Muhammad Sofiyuddin of the World Agroforestry Centre’s Indonesia program presented the results of a Strengths, Weaknesses, Opportunities and Threats analysis of the jelutong economy and markets in Indonesia and the district in particular. One of the key issues was trade and market policies, which have created bottlenecks in the jelutong market. Policy reform is needed to provide an incentive to farmers to plant forest-tree species inside, and outside, state forests. One such incentive could be land-and-management rights, such as those afforded by Community Forest agreements (Hutan Kemasyarakatan/HkM), where farmers are granted the right to manage state forests and utilize non-timber forest products for their livelihoods.

Questions raised by the participants covered not only the technical aspects but also dealt with the jelutong latex markets and other potential opportunities. Aside from strengthening capacity in jelutong agroforestry, the workshop was an eye-opener for farmers and local government officers on the importance of maintaining forests and natural resources.

For the field trip on the second day, participants were taken to Senyerang village to visit one ‘champion’ jelutong farmer, Mr Saman. On his farm, the participants had the chance to practice sowing seeds, handle seedlings and plant jelutong. Latex tapping was demonstrated by Saman and Jasnari, of the World Agroforestry Centre, both of whom enjoyed considerable experience in the method. Jelutong is ready to tap when the tree diameter at breast height reaches 20 cm, usually around 8–10 years after planting.

In the afternoon, the participants visited a demonstration jelutong and rubber agroforest in Teluk Nilau village. The rubber trees were already 19 years-old whereas the jelutong had only been planted about a year. The participants could observe the performance of jelutong under different canopies, noting that the trees grew well under more open canopies and more poorly under mature rubber owing to limited sunlight.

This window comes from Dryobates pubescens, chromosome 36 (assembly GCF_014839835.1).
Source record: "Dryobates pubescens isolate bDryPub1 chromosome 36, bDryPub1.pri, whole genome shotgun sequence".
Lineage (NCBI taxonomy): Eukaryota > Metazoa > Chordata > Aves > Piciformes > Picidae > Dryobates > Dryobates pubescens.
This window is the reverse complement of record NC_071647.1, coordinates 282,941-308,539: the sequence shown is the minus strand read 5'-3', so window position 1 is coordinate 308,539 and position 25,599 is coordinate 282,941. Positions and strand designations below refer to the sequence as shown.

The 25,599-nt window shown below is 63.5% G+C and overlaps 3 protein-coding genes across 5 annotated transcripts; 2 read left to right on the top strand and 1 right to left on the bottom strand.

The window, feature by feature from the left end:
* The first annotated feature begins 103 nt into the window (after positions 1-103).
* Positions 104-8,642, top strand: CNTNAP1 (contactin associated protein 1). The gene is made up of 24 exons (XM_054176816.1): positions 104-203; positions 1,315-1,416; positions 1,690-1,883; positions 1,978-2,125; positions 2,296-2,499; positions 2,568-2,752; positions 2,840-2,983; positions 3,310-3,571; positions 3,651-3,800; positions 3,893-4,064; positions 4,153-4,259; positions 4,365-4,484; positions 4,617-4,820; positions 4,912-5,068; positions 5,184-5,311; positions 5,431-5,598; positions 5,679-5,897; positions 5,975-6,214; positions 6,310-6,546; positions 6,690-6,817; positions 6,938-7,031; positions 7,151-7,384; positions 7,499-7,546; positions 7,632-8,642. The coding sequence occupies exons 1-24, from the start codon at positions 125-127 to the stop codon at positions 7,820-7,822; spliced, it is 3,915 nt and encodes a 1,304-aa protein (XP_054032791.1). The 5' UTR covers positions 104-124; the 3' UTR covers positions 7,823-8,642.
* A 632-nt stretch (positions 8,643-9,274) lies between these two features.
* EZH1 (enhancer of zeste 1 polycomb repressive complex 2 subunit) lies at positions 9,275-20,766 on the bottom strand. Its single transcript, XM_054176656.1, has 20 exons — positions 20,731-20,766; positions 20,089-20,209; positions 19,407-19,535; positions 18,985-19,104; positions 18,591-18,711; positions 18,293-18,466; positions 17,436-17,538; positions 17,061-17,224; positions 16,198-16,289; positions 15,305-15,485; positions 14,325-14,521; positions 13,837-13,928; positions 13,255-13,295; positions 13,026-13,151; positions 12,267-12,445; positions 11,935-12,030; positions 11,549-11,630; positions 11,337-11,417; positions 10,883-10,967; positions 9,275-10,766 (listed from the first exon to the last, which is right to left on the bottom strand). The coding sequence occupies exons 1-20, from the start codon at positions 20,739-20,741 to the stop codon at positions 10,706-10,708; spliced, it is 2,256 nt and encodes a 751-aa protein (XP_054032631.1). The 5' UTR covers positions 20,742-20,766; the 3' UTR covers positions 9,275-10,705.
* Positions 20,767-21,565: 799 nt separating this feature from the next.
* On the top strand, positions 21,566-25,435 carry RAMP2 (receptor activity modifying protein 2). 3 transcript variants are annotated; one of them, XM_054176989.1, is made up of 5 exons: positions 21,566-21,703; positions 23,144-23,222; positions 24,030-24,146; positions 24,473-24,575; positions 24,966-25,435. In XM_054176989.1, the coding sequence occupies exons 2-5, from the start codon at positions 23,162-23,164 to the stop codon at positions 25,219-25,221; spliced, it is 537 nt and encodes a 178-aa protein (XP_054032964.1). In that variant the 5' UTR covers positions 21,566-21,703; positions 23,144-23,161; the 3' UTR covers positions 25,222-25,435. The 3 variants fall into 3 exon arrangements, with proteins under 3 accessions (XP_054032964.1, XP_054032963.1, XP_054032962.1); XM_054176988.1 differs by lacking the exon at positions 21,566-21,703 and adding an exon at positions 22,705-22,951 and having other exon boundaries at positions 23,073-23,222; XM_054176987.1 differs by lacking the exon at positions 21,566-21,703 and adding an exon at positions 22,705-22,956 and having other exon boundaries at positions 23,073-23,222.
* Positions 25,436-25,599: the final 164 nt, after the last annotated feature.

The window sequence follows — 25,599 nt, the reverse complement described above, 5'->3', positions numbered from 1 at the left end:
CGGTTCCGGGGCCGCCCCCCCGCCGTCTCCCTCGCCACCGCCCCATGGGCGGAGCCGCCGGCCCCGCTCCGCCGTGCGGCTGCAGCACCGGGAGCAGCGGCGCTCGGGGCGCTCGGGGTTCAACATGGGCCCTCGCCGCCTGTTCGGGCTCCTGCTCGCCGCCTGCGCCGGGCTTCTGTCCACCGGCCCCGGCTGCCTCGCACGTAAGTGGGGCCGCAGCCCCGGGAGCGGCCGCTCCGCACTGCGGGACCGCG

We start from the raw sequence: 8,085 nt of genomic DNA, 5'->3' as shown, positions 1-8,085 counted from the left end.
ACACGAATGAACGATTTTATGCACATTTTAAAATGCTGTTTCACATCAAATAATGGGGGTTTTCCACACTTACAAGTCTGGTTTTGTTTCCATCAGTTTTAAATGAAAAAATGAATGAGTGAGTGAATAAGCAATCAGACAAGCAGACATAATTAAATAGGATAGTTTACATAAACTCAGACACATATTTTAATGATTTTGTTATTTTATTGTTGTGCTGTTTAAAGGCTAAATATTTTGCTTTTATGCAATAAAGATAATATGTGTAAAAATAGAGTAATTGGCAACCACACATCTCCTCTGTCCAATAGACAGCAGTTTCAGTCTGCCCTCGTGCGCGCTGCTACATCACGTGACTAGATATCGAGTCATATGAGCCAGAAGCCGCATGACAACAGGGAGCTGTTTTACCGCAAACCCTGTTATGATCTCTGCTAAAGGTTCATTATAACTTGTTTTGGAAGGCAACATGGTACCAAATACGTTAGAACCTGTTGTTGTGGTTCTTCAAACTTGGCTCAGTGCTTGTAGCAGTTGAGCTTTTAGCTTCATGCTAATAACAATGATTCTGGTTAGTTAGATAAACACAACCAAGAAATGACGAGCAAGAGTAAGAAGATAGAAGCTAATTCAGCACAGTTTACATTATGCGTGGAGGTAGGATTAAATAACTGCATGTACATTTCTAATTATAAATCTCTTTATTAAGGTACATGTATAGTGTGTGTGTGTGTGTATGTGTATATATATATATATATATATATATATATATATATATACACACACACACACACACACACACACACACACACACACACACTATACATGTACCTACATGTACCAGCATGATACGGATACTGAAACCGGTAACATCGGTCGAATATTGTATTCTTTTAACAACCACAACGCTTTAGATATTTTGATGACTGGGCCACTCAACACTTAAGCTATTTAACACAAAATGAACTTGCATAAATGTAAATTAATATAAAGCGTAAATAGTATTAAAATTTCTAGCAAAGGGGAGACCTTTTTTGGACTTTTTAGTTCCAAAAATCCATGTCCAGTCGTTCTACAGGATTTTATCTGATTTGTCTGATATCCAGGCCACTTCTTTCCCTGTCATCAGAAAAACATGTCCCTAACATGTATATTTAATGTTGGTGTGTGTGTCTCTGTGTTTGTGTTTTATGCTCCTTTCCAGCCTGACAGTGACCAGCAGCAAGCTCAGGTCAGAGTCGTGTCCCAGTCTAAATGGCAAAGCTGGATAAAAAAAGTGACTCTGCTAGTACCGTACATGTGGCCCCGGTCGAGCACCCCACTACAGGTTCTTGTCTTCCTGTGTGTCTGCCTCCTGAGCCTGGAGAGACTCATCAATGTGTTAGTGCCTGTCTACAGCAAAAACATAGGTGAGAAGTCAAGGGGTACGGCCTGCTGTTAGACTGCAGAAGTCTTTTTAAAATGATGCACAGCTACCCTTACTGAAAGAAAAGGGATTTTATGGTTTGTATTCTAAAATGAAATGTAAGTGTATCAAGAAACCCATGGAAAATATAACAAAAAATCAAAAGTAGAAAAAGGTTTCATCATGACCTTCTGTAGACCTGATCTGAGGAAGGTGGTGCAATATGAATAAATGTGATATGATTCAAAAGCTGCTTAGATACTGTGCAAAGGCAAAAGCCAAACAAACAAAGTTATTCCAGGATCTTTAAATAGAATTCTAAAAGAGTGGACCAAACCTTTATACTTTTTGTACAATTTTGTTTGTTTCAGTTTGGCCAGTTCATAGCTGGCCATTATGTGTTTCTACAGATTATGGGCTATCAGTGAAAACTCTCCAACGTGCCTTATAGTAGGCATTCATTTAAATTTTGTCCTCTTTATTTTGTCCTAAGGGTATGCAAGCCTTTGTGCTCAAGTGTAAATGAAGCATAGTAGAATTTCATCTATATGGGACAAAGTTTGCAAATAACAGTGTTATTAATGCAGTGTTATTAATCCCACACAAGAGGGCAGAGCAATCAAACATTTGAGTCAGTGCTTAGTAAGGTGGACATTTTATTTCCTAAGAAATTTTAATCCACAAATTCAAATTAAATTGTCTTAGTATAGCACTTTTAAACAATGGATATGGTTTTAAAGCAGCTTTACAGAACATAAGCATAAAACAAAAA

During the two-day program, participants learned a wide range of new knowledge and skills in jelutong agroforestry. Several areas still posed challenges for jelutong to achieve fully fledged recognition, for example, the value chain of the jelutong market for producers in Jambi. Support from government was considered necessary to ensure market access and to connect farmers with the industry.

Despite the challenges in various sectors, participants realized that jelutong was a promising commodity for peatland since it served a peat-swamp rehabilitation purpose while at the same time providing economic benefits for farmers.

 

He who plants a tree is the servant of God. He provides a kindness for many generations, and people he will never see shall bless him.

Henry van Dyke, 1852–1933

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This work is linked to the CGIAR Research Program on Forests, Trees and Agroforestry

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Rob Finlayson

Rob Finlayson

Robert Finlayson is the Southeast Asia program's regional communications specialist and currently interim head of communications global. In his role as regional communications specialist, as well as writing stories for the Centre's website, he devises and supervises strategies for projects and the four countries in the Southeast Asia region, including scripting and producing videos, supervising editors and translators and also assisting with resource mobilization. As interim head of communications, Rob manages communications staff in Latin America, Africa and Asia and is overseeing implementation of ICRAF's Global Communications Group restructure.